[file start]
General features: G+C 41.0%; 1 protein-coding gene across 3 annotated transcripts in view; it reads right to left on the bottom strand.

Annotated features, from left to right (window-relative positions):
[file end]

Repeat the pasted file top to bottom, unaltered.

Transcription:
General features: G+C 41.0%; 1 protein-coding gene across 3 annotated transcripts in view; it reads right to left on the bottom strand.

Annotated features, from left to right (window-relative positions):